Days of painful jet lag after flying off for a business trip could soon be over.
Scientists in America have discovered how to stop your body clock scrambling after a long-haul flight - without pills or tightly scheduled sleep.
The Stanford University researchers exposed people to short flashes of light while dozing before a long trip. The light tricked the subjects’ bodies into resetting the circadian system, which controls sleep timing, hormones and moods.
Researchers believe this could help travellers prepare for a different time zone, as jet lag is caused when our sleeping patterns are not matched to our circadian rhythms. Light therapy to help fliers avoid feeling rough is not new: previous techniques have involved shining bright lights into people’s eyes during the day.
This mirrored the way we wake up extra early or stay up late to fool our body before or during a flight.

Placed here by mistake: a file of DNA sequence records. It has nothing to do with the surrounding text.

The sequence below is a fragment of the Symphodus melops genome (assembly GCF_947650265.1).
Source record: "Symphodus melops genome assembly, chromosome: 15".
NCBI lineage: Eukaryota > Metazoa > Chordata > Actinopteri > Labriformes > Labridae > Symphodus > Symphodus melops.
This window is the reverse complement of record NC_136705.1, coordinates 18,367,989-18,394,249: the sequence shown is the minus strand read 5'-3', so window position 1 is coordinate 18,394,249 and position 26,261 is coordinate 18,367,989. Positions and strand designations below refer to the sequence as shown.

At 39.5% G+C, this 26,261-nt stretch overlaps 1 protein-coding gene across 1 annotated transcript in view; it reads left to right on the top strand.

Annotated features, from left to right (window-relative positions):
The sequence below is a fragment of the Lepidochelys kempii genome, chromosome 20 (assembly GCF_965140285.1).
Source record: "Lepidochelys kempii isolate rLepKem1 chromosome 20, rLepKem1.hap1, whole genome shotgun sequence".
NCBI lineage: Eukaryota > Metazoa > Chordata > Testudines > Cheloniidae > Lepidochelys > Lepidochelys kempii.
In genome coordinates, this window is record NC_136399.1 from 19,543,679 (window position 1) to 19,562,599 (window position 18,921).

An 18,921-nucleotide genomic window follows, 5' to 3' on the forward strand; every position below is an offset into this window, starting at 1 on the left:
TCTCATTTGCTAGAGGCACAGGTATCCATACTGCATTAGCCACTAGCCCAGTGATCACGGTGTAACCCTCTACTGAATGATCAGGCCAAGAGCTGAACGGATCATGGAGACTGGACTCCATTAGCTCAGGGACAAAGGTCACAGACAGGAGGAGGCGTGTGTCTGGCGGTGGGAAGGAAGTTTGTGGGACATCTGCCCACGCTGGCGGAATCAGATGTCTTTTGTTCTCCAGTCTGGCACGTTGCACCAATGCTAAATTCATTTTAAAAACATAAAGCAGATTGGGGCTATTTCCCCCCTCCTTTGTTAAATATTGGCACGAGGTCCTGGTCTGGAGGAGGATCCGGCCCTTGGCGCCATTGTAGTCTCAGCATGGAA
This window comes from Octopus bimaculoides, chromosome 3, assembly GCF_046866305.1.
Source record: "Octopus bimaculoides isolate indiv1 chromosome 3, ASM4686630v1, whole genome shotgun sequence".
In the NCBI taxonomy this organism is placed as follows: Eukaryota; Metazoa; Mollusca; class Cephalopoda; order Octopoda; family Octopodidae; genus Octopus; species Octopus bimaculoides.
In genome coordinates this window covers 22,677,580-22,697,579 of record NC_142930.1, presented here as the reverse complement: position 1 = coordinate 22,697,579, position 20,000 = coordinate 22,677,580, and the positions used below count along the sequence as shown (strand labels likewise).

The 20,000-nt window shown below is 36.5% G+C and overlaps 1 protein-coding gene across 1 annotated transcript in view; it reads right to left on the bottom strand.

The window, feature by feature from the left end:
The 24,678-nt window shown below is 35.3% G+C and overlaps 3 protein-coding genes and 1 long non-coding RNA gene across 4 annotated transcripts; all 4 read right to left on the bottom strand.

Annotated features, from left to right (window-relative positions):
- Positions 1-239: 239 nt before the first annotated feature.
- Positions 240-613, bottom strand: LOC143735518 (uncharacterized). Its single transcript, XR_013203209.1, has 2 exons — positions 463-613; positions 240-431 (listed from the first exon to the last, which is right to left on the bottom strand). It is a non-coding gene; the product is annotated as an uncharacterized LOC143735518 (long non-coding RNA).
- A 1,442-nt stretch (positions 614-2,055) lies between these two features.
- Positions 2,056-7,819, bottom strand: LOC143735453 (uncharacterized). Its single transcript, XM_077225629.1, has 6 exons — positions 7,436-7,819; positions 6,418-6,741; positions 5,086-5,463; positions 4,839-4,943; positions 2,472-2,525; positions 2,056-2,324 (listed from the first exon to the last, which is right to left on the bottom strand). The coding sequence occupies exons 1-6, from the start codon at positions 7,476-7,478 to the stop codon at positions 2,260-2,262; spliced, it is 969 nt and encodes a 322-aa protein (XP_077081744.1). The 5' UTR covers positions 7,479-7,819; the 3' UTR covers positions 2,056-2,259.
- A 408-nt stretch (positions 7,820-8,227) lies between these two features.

But this new study, published on Monday in the Journal of Clinical Investigation, could be carried out at night, without breaking up your routine.
To test the treatment, the scientists put their 39 subjects on the same sleeping and waking cycle for two weeks. The participants then slept in a lab, where some were exposed to an hour of light and others faced a series of flashes.
Those exposed to short flashes every 10 seconds changed their circadian rhythms by two hours. The continuous light caused just 36 minutes of change.
Strategies for beating jet lag stretch from the scientific to the simple.
Harvard researchers previously tried controlling a second body clock, one based on food, not daylight. They forced people to fast for hours before landing, eating their next meal at the time that matched the destination time.
The NHS recommends topping up your sleep before you travel, including a stopover in a long-haul journey, and keeping hydrated while in the air.